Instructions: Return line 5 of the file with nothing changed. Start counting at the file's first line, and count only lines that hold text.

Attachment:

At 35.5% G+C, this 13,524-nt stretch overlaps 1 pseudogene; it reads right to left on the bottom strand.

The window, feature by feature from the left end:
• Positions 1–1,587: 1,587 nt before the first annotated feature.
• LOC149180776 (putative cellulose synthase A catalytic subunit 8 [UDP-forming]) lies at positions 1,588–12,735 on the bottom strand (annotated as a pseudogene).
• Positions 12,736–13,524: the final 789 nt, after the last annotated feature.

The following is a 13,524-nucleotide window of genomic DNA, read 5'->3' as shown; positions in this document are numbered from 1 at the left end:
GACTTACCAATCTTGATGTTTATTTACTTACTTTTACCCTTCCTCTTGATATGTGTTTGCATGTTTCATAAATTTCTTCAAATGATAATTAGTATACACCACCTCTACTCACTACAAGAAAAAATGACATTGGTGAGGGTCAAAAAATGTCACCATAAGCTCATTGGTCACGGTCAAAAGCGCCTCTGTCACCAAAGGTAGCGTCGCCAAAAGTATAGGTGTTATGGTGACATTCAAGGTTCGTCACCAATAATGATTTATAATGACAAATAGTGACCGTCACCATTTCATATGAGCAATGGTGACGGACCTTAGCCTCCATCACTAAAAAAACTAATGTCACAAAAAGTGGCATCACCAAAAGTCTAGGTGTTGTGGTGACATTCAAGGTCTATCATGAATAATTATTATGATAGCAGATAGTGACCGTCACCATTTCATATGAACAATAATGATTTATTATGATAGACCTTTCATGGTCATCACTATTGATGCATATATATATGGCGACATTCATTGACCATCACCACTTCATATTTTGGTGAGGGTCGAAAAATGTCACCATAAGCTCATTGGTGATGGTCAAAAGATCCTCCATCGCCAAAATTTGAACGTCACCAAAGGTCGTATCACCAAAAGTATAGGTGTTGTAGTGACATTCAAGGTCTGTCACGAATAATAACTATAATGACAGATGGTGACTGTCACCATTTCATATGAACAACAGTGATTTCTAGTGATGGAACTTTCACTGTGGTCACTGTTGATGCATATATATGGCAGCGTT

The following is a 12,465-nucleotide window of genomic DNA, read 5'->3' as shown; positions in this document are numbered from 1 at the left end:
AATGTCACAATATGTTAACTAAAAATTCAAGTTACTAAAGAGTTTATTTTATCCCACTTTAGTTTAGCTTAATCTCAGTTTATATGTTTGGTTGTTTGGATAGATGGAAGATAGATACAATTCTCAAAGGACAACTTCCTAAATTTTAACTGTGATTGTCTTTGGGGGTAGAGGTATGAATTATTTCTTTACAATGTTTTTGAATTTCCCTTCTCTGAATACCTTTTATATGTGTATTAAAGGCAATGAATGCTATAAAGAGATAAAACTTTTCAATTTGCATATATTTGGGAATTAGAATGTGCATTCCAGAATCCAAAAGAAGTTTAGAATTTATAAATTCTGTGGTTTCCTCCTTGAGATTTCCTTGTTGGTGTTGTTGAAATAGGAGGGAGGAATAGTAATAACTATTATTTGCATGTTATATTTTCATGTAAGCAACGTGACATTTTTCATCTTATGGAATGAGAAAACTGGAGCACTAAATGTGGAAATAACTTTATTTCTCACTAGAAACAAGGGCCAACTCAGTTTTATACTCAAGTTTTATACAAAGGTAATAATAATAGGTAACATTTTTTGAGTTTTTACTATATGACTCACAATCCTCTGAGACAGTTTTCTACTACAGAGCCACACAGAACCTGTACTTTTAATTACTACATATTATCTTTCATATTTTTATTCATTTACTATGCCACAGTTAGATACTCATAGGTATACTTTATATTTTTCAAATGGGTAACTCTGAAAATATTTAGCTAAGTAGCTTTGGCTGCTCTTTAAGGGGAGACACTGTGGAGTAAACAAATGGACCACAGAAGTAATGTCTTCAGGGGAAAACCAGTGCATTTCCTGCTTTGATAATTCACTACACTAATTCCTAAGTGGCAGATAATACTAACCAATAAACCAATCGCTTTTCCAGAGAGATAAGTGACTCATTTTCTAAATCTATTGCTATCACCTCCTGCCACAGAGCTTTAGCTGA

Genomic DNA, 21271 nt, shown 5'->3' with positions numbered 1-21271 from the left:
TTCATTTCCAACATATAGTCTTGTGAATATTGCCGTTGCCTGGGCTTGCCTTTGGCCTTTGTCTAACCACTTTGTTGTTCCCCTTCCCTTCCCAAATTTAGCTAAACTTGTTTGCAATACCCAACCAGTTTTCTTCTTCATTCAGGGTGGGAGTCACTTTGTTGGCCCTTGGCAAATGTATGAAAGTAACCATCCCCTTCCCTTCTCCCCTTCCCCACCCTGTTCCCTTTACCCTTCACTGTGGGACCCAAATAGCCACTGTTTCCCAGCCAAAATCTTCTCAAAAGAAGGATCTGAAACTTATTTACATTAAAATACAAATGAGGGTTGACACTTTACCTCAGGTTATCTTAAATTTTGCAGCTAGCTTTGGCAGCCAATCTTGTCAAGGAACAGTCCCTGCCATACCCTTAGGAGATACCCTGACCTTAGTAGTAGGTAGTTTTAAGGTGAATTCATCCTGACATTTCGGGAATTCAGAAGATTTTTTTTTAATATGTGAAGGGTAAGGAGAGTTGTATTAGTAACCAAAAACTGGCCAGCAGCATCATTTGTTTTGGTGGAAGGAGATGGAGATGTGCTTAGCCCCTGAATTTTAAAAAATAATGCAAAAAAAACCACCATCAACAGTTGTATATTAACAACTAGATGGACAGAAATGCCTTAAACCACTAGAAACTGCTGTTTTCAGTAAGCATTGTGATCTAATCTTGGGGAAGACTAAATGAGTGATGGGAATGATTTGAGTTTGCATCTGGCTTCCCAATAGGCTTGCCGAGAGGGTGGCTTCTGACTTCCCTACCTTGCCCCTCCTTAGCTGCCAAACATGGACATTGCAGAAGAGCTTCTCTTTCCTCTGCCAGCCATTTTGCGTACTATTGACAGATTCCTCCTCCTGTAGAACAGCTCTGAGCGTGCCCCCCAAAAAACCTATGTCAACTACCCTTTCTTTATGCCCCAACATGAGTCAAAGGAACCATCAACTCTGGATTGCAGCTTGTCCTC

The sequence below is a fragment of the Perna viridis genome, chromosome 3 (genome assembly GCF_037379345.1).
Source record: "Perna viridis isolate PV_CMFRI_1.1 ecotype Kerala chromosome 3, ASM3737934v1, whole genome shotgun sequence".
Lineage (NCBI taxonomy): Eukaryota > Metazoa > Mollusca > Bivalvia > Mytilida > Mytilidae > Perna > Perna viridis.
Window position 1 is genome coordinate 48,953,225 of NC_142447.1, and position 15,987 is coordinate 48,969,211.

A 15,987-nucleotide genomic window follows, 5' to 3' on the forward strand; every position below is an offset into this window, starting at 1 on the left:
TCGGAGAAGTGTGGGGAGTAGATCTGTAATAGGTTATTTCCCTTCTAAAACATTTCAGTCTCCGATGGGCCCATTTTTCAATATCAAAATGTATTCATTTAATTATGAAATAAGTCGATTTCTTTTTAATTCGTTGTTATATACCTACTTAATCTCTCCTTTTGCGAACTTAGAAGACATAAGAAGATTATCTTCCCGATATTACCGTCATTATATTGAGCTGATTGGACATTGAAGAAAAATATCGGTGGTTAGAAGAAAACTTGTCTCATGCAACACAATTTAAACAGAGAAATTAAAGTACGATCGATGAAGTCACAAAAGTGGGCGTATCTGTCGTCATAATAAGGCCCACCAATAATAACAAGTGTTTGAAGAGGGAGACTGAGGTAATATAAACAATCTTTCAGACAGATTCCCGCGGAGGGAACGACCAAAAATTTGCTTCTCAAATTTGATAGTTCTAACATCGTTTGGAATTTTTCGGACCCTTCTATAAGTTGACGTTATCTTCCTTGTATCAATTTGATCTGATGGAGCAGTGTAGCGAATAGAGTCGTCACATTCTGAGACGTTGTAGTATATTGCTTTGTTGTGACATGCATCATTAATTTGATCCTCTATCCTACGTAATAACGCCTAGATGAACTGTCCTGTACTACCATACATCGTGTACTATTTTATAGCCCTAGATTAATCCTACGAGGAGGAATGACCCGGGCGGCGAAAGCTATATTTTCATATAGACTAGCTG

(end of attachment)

• Positions 12,736–13,524: the final 789 nt, after the last annotated feature.